This piece is very interesting indeed. It is titled both 'Portrait of pain' and 'Self portrait,' implying that it is a depiction of the artist's own internal struggle. The expression on the man's face truly says it all, in this case. He is horribly distressed, and sees no end in sight. The only thing he can really do is express his pain with his face. He could be crying out, but I doubt it. It seems to me to be much more likely that his pain has finally reached the point where all he can manage to do is let it permeate throughout every fiber of his body, and so he cannot help but show it on his face. Look at the vacant holes where his eyes should be: to me, that is where the real power of this piece is. It adds an even larger sense of hopelessness to his plight.
The Small Crucifixion, Matthias Grünewald, c. 1511/1520, From the collection of: National Gallery of Art, Washington DC
I tried to avoid religious imagery for this project, as there are hundreds of paintings out there of Mary mourning the loss of her son at the hands of the Romans, but this one called out to me for whatever reason, and so I included it. Look at how broken Christ's body has become, after being abused constantly by his captors, and then sent to the cross. It is apparent that he spent the entire last day of his initial mortal life (the wording gets tricky when talking about someone who was resurrected) in nothing but total agony, which has now been transferred to his mother and disciples. Look, see how they beg and plead his Father to bring him back to them, to no avail. See the woman to the far left, who has already given up, accepting that he will never come back. When combined with the dark, empty background, this piece becomes much more powerful than your traditional piece of religious iconography.
Gassed, Sargent, John Singer (RA), 1919, From the collection of: Imperial War Museums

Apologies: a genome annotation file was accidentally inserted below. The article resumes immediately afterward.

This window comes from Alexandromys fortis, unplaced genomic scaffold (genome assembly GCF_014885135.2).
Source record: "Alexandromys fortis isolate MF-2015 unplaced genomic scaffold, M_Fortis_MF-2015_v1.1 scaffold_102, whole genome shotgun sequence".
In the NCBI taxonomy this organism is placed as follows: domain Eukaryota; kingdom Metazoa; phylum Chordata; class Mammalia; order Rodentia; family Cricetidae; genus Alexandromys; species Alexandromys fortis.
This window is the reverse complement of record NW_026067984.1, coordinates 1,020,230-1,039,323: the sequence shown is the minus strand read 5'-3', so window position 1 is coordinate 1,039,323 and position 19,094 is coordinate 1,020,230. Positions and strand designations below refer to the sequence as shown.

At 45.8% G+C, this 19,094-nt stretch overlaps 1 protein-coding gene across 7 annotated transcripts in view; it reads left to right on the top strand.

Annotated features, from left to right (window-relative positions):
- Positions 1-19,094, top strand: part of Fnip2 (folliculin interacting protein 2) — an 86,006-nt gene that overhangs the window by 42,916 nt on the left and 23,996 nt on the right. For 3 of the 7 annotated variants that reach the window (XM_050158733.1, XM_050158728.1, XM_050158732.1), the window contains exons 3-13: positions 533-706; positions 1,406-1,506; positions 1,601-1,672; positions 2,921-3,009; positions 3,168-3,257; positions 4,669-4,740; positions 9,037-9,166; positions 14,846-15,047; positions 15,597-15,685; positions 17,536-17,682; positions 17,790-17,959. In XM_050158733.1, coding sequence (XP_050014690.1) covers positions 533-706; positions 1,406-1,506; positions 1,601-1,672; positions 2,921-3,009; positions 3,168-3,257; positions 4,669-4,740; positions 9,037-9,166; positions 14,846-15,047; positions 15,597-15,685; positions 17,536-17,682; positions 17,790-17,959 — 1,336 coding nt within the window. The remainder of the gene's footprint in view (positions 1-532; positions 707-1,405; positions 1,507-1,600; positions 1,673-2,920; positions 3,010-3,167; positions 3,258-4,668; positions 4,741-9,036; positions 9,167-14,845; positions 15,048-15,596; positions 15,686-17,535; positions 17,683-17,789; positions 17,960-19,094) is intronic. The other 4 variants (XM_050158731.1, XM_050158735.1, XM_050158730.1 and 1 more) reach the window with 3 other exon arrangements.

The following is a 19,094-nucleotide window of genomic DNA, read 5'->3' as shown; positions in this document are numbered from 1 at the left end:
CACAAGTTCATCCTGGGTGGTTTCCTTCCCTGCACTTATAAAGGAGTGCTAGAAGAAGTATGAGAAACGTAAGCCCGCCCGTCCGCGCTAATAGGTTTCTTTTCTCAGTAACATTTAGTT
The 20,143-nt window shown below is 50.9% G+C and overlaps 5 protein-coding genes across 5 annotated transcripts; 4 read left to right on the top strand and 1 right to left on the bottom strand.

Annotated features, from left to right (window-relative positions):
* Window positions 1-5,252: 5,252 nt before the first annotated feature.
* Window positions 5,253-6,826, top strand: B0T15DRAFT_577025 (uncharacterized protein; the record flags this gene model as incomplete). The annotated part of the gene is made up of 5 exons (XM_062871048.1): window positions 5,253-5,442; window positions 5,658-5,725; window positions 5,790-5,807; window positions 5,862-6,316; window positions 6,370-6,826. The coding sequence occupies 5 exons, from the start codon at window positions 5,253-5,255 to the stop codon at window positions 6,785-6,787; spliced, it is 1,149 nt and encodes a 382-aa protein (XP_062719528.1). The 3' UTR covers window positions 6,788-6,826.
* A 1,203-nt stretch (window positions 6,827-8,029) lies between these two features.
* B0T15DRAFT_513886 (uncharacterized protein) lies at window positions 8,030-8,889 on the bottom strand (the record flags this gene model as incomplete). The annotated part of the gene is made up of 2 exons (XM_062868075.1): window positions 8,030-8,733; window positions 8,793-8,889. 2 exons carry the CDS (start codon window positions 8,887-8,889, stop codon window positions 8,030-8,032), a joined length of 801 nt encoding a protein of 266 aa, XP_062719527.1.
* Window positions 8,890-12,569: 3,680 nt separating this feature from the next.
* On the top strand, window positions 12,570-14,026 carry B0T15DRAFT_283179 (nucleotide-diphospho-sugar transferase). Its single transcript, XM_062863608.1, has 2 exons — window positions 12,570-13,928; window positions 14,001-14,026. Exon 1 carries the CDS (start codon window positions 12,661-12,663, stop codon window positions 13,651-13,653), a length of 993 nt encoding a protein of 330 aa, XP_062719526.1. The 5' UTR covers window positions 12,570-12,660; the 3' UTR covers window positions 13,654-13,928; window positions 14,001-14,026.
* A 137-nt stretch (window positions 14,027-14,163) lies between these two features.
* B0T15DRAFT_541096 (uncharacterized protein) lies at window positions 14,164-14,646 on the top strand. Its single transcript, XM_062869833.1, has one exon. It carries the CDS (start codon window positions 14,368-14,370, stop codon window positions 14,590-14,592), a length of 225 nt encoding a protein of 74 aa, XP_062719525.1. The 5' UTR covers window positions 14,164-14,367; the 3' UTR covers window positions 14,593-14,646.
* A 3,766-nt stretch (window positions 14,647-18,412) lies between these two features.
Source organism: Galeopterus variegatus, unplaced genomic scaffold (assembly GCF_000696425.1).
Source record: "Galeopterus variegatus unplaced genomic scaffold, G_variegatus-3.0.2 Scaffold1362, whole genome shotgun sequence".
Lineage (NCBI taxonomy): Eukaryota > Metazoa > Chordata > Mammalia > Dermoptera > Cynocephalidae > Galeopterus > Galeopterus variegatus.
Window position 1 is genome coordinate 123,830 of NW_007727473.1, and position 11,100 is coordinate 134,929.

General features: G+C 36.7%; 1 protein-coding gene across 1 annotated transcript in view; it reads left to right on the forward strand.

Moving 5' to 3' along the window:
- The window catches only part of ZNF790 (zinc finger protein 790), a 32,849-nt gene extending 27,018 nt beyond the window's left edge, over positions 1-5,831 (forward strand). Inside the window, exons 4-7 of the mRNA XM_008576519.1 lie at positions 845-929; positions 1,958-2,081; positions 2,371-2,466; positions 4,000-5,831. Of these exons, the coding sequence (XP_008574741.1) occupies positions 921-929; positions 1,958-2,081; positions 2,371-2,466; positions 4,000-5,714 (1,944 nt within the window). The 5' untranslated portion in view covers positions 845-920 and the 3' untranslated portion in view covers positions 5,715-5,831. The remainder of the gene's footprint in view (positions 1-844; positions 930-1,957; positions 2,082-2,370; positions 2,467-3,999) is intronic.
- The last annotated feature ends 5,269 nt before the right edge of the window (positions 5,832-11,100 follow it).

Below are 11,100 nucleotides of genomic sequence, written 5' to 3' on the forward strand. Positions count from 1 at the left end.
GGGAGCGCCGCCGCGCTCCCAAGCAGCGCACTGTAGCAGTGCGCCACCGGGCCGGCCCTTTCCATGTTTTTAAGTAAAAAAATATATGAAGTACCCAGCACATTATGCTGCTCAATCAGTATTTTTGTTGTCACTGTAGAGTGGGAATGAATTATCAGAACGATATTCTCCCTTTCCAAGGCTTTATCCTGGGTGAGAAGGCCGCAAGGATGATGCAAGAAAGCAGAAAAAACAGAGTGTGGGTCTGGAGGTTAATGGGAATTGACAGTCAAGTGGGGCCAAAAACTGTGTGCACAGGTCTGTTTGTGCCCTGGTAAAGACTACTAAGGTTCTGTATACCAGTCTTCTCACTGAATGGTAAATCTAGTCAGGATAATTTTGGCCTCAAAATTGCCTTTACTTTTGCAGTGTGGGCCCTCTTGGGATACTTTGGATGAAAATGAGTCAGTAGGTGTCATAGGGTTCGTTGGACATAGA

This is the first piece in the gallery that really demands that you take time to really analyze it in order to really grasp the depth of pain and suffering contained within. At first glance, it appears to just be a group of the remaining soldiers after a mustard gas attack in World War I, but after inspecting the piece more, you start to realize that the bodies littering the ground may not all be completely dead. In fact, many of them are most likely suffering the horrific after-effects of being gassed this way, as are the ones standing up. People tend to focus on World War II due largely to the Third Reich's unrelenting brutality in the concentration camps, but we forget how we once gassed each other like cockroaches, not even acknowledging that the enemy was even human.
I Miss You, George Struikelblok, 2000, From the collection of: Inter-American Development Bank
This piece is a little different from the rest of the gallery, but it still retains the power and emotion of the other pieces contained here. While at first it may appear to just be a seemingly random mish-mash of colors and textures, on the second or third viewing it becomes apparent that the light mass of paint to the left is the subject of our painting, a poor soul mourning the loss of someone very important to them. Our subject can do nothing but hold themselves in a futile attempt to invoke the nervous system's response to comfort. The random splashes of color and light really help to illustrate the depth of emotion here.
Girl, Kim, Seong Ryong, 2003, From the collection of: Korean Art Museum Association
This piece it interesting, to say the least. The girl here at first may not appear to be suffering, but I, as always, implore you to take a closer look. Yes, she may appear to be perfectly content with her current state of being, but notice her right arm. With the hand out of view, we can only see her arm itself, which is withered and wrinkled, as if it were slowly dying, with its prominent veins almost about to burst out of her arm. Her strange, ethereal left arm appears to symbolize a loss of humanity, which in and of itself is a form of intense suffering.
Hand of the Victorious, Jung, Boc Su, 2004/2005, From the collection of: Korean Art Museum Association